Friday, January 29, 2010

Keeping With The Asian Theme

I found a new Asian recipe last week. It was posted on a message board I am a member of and I don;t know where it was originally from. But we tried it with the flank steak posted below and it was REALLY good. Everyone loved it...even the kids. I did double the original recipe and that is reflected here.

Sesame Noodles

1 (16 oz) package whole wheat thin spaghetti
2 large carrot, ends removed and sliced into thin matchsticks
2 heaping Tbsp tahini
2 Tbsp creamy peanut butter
1 tsp good quality sesame oil
2 Tbsp rice vinegar
2 Tbsp low sodium soy sauce
12 green onions, sliced thinly, dark green ends removed
4 Tbsp sesame seeds
2 c. reserved pasta water

Cook pasta according to package directions.

Meanwhile, in large bowl, combine tahini, peanut butter, sesame oil, rice vinegar, soy sauce and green onions. Stir to combine well and set aside.

In last 2 minutes of cooking time, add matchstick pieces to boiling water. Remove 2 c. pasta water from pan and set aside. Drain pasta and carrots and place into large bowl along with other ingredients. Add 1/2 of reserved pasta water and toss to combine all ingredients. Add sesame seeds, let sit for 1 minute and add additional pasta water to obtain desired consistency.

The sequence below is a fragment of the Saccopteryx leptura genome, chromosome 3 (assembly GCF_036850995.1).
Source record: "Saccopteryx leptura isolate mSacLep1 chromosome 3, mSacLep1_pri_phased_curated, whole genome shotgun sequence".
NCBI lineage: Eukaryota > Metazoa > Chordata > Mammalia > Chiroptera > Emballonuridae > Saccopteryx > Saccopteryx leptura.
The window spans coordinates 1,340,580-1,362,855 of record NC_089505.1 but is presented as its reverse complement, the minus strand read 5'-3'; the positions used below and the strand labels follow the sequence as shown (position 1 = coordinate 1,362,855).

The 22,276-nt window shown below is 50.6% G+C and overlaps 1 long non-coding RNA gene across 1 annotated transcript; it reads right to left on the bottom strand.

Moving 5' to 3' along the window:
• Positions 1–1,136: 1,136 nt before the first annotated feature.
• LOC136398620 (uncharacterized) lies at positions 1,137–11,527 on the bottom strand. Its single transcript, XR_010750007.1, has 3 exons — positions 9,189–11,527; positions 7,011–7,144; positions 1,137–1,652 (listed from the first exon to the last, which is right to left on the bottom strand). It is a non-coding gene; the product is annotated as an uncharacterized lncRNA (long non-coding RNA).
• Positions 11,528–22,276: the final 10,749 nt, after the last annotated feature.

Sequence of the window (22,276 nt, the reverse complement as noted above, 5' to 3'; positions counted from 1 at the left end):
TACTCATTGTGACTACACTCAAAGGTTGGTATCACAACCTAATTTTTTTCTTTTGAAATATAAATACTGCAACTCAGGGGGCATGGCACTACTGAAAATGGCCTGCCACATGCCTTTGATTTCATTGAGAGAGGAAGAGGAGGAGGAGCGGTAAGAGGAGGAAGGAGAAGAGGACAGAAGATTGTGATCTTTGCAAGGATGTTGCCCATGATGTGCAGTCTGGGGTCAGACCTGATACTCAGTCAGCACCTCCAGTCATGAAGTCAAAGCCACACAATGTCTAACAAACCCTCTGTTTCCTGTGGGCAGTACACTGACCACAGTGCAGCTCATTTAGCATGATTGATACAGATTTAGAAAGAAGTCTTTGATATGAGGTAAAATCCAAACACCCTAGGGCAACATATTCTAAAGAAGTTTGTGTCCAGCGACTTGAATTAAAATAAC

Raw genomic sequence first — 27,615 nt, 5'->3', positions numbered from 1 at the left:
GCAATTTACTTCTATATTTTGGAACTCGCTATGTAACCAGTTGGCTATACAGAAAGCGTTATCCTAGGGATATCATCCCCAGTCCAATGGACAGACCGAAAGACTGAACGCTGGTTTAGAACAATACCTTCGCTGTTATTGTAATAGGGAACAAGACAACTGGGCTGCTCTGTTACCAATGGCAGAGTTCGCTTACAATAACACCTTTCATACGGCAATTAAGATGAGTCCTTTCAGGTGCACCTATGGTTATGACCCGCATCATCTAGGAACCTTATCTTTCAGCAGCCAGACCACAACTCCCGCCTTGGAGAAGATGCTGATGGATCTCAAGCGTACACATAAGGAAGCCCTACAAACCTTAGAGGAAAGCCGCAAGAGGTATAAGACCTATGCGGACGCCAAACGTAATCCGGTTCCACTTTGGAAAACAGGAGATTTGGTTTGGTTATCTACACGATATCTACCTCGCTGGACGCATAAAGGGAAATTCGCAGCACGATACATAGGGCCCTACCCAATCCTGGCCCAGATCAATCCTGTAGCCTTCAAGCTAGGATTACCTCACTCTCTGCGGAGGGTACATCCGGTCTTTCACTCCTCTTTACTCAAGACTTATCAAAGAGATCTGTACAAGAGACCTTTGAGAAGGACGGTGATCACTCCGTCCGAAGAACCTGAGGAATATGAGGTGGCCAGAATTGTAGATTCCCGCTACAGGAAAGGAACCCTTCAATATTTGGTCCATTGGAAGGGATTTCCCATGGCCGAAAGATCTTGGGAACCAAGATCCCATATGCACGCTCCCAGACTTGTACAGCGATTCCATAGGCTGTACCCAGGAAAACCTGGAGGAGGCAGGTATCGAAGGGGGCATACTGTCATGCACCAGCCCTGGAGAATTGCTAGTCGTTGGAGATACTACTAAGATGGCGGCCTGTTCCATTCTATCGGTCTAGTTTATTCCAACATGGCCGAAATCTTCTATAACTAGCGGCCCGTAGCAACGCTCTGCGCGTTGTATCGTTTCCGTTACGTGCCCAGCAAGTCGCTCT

Serve warm or cold.

We ate it hot that night with dinner and I had leftovers cold for lunch today and it's great either way. I'm sure you could use reduced fat peanut butter to make it a little more figure friendly. It went great with the flank steak and would probably go well wit the chicken sates too!

Monday, January 25, 2010

Shrimp Lovers

We are huge shrimp lovers in my family. The only one who doesn't eat them is my 2 year old and that's only because she is in a picky phase. She started eating them at around 11 months old. So, I thought I would share a family favorite. This is my own recipe. I usually just wing it but when I made it the other night, I did measure so I could pass the recipe on. Here it is:

Shrimp Scampi

1 pound (raw) large shrimp, peeled and deveined (I like to use 21-25's)
2 cloves of garlic, minced
1/2 C dry vermouth (you could also use white wine)
The juice of 2 lemons (maybe about 1/3 C)
1/4 chopped fresh parsley
1 tbs olive oil
1 tbs. unsalted butter
1 pound of spaghetti (or any thin pasta)